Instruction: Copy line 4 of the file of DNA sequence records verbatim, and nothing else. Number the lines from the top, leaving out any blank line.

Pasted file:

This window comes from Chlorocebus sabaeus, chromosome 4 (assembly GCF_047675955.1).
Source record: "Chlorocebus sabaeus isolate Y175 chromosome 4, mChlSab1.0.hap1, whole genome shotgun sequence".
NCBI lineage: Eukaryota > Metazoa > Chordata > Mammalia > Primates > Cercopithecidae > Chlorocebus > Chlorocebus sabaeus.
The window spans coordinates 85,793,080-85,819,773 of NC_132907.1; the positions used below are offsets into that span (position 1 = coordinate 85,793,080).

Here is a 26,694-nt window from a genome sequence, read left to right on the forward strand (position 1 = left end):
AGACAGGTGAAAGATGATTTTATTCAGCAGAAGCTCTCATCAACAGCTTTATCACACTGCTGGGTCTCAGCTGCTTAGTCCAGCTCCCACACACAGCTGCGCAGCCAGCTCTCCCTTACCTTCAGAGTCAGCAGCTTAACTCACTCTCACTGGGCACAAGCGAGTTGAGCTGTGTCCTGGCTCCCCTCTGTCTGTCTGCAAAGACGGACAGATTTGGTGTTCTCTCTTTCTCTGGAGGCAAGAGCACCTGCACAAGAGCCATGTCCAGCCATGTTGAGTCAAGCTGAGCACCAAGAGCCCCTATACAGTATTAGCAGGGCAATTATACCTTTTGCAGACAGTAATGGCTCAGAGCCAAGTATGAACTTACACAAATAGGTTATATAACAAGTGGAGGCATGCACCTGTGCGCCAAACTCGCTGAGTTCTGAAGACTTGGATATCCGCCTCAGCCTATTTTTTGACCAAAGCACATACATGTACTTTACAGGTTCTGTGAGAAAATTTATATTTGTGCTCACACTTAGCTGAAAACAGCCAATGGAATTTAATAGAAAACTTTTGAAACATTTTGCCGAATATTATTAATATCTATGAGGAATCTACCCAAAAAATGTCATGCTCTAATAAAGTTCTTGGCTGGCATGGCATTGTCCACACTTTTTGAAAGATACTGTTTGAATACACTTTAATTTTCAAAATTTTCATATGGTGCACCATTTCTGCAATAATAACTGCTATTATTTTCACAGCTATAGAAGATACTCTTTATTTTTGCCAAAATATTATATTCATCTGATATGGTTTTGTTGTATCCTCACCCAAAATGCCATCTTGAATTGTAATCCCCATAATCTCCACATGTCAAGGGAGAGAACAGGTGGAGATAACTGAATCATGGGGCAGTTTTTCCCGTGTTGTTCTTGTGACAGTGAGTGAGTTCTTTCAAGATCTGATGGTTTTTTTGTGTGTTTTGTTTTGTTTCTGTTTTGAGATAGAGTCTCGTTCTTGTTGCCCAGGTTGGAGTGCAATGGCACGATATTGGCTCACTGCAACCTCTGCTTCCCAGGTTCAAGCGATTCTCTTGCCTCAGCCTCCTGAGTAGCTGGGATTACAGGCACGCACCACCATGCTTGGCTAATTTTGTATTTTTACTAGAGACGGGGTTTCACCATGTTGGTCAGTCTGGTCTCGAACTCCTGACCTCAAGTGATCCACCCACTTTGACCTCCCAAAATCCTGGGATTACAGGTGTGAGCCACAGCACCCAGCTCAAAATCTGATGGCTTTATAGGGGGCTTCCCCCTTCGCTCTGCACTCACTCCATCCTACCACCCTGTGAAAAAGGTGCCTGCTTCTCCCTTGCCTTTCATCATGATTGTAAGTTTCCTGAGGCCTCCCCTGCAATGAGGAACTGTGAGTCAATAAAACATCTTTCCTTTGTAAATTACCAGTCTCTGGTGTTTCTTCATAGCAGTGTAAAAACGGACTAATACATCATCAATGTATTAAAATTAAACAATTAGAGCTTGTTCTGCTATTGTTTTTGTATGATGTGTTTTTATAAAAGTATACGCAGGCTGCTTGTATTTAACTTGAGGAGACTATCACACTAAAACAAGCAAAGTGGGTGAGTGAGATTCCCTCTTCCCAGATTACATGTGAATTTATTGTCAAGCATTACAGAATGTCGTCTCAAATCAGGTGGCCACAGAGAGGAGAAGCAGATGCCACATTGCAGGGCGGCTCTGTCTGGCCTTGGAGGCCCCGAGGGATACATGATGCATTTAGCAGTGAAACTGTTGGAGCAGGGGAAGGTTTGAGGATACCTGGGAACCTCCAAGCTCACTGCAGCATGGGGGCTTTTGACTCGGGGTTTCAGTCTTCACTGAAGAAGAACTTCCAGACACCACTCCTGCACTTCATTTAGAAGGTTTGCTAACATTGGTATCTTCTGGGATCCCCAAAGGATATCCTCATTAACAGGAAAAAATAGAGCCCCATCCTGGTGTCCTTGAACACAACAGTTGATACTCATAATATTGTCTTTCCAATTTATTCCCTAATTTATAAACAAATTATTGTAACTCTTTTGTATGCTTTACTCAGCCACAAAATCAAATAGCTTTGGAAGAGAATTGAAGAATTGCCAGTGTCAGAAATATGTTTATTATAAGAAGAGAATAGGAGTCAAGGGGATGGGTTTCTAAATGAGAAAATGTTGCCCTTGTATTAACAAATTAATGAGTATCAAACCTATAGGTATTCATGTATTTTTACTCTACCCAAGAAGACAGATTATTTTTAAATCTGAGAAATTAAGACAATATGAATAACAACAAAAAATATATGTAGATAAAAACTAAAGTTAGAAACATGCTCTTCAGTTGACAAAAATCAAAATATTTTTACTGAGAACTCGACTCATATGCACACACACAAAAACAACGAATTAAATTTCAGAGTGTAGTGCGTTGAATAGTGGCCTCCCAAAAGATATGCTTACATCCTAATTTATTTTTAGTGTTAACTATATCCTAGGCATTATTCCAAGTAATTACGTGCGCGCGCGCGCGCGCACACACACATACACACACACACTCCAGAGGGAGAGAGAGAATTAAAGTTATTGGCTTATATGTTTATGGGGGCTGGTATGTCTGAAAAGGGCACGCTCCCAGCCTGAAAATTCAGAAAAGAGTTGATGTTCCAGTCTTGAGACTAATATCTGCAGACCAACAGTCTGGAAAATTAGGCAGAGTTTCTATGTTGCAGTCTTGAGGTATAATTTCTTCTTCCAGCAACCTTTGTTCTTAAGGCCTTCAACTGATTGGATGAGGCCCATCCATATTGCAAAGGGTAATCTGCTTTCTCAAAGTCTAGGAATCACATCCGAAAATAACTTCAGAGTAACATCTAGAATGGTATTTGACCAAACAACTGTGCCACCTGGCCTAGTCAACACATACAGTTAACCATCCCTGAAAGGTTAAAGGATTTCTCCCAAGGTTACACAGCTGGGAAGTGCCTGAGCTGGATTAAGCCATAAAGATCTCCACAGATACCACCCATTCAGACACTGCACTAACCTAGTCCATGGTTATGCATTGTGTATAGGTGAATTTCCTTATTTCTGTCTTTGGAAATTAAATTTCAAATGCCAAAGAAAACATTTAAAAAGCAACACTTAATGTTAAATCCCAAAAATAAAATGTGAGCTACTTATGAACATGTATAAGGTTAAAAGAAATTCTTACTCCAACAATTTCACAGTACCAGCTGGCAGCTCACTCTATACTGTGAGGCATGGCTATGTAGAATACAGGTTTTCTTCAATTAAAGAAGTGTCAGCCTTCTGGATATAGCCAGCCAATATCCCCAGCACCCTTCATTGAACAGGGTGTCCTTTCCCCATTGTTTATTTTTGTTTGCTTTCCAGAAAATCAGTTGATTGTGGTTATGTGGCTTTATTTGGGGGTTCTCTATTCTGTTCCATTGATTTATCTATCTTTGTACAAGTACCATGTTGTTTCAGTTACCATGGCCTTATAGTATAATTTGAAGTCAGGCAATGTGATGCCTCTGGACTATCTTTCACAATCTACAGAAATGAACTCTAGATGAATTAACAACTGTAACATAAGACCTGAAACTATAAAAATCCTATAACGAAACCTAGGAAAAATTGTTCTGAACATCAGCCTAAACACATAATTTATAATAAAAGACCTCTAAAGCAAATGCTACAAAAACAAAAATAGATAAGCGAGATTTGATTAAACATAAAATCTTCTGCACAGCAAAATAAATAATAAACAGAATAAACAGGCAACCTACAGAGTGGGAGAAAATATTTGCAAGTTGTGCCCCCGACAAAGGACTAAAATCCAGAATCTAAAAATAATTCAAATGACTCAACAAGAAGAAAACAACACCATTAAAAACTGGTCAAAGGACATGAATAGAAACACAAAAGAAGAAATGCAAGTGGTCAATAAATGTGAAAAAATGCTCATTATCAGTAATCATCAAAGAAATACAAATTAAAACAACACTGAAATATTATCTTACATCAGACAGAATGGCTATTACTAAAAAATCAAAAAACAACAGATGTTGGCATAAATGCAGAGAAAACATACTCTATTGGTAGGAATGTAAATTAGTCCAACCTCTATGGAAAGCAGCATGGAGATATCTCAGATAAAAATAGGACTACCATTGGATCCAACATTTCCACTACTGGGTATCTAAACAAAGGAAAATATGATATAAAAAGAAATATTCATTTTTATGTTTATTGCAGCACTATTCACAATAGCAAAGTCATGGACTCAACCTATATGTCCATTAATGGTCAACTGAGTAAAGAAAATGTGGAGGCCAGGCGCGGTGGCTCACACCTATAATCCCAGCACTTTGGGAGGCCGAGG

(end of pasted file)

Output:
The window spans coordinates 85,793,080-85,819,773 of NC_132907.1; the positions used below are offsets into that span (position 1 = coordinate 85,793,080).